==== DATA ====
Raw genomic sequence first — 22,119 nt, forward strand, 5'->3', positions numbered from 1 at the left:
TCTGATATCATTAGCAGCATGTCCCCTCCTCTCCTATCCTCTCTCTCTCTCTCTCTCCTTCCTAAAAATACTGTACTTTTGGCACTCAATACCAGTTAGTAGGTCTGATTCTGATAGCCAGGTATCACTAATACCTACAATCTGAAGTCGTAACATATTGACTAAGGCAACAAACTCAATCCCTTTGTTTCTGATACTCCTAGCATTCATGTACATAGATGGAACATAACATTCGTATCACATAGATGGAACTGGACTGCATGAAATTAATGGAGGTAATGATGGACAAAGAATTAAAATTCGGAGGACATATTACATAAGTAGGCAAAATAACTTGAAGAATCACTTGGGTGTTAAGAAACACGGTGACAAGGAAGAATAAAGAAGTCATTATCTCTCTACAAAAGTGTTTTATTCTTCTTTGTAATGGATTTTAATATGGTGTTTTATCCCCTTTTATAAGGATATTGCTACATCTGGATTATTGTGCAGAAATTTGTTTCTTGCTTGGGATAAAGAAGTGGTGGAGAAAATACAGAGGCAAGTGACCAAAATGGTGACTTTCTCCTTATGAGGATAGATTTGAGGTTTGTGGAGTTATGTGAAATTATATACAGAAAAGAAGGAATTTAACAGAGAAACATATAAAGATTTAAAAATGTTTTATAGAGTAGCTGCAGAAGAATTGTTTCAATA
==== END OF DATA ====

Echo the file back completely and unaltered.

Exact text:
Raw genomic sequence first — 22,119 nt, forward strand, 5'->3', positions numbered from 1 at the left:
TCTGATATCATTAGCAGCATGTCCCCTCCTCTCCTATCCTCTCTCTCTCTCTCTCTCCTTCCTAAAAATACTGTACTTTTGGCACTCAATACCAGTTAGTAGGTCTGATTCTGATAGCCAGGTATCACTAATACCTACAATCTGAAGTCGTAACATATTGACTAAGGCAACAAACTCAATCCCTTTGTTTCTGATACTCCTAGCATTCATGTACATAGATGGAACATAACATTCGTATCACATAGATGGAACTGGACTGCATGAAATTAATGGAGGTAATGATGGACAAAGAATTAAAATTCGGAGGACATATTACATAAGTAGGCAAAATAACTTGAAGAATCACTTGGGTGTTAAGAAACACGGTGACAAGGAAGAATAAAGAAGTCATTATCTCTCTACAAAAGTGTTTTATTCTTCTTTGTAATGGATTTTAATATGGTGTTTTATCCCCTTTTATAAGGATATTGCTACATCTGGATTATTGTGCAGAAATTTGTTTCTTGCTTGGGATAAAGAAGTGGTGGAGAAAATACAGAGGCAAGTGACCAAAATGGTGACTTTCTCCTTATGAGGATAGATTTGAGGTTTGTGGAGTTATGTGAAATTATATACAGAAAAGAAGGAATTTAACAGAGAAACATATAAAGATTTAAAAATGTTTTATAGAGTAGCTGCAGAAGAATTGTTTCAATA